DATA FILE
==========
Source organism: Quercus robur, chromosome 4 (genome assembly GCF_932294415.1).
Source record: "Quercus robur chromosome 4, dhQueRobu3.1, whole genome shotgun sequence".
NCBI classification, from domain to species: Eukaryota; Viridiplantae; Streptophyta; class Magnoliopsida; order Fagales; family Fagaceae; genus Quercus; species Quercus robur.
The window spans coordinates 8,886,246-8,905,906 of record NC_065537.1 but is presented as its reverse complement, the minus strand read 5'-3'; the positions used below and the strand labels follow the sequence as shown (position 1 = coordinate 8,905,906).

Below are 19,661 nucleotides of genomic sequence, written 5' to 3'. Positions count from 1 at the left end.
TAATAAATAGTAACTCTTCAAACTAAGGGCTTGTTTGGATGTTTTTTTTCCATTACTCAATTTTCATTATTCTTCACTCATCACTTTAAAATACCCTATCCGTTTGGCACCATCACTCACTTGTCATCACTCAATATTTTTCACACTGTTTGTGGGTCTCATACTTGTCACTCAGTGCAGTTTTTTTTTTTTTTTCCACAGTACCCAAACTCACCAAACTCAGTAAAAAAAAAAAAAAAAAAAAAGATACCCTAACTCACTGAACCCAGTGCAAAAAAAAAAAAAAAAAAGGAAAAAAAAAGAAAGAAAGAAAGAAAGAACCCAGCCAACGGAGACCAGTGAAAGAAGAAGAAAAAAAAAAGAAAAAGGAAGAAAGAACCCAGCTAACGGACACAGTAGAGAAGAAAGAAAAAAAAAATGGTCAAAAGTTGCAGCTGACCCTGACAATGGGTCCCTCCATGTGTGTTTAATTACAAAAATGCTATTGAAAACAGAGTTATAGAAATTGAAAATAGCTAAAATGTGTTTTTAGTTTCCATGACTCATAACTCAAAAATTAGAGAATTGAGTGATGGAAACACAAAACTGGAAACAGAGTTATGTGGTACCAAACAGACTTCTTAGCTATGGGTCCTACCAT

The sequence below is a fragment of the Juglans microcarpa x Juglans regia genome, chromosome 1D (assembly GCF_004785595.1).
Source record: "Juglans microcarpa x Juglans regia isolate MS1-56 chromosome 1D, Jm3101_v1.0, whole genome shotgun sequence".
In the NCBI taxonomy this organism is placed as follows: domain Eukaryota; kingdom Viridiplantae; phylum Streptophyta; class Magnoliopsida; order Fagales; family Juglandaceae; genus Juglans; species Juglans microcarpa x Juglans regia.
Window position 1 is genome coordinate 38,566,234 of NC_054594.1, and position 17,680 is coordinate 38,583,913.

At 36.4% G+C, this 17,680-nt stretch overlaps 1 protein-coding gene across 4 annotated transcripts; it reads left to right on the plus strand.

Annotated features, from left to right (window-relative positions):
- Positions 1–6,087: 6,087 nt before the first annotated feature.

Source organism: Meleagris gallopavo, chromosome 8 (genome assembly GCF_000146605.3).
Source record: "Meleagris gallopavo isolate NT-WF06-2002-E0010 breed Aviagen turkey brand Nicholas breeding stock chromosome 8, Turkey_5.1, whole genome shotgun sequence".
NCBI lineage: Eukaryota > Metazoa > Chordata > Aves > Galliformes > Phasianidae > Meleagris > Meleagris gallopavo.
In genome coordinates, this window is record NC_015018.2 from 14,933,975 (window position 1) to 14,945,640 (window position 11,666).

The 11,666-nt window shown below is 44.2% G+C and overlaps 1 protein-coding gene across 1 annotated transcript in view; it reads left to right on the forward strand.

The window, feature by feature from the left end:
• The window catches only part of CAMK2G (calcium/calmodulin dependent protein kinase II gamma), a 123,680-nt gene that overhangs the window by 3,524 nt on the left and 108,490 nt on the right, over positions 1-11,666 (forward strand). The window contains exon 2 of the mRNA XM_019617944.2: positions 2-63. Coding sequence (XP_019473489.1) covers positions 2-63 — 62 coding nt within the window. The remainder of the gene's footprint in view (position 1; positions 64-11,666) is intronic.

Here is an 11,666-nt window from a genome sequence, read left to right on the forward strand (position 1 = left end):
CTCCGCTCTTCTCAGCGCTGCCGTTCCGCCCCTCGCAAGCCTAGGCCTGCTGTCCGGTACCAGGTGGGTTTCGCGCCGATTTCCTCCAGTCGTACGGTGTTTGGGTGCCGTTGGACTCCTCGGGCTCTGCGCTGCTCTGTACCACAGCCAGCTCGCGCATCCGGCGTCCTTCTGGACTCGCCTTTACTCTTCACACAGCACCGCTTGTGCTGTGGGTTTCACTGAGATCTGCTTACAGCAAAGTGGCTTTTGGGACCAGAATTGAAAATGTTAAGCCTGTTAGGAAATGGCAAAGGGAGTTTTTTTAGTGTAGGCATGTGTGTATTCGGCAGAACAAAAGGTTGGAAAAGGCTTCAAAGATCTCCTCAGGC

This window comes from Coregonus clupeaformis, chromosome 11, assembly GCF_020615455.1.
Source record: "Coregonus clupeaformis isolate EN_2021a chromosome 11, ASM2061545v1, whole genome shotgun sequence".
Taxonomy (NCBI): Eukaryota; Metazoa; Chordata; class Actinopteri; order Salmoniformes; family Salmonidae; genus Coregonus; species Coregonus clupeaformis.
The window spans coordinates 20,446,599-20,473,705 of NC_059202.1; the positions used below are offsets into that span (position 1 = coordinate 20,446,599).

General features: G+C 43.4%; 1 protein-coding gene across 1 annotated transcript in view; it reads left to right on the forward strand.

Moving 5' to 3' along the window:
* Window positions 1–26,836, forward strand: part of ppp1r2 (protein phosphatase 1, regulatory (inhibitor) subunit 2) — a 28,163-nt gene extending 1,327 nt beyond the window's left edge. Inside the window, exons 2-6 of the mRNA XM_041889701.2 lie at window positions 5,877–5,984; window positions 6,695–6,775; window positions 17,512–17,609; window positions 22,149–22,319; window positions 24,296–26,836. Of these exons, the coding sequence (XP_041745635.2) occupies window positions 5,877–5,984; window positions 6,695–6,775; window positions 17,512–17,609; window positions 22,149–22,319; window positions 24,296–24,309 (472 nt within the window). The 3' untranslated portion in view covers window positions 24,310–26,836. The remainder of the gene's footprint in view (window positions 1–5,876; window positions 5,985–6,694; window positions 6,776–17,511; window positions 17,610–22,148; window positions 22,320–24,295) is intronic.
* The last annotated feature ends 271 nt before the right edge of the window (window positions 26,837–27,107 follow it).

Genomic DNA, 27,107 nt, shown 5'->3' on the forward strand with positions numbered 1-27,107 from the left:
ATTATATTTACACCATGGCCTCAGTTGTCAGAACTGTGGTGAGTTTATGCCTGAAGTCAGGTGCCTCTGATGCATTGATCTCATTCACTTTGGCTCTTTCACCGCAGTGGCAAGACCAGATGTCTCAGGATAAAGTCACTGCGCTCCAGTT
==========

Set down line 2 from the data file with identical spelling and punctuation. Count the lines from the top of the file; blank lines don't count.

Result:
Source record: "Quercus robur chromosome 4, dhQueRobu3.1, whole genome shotgun sequence".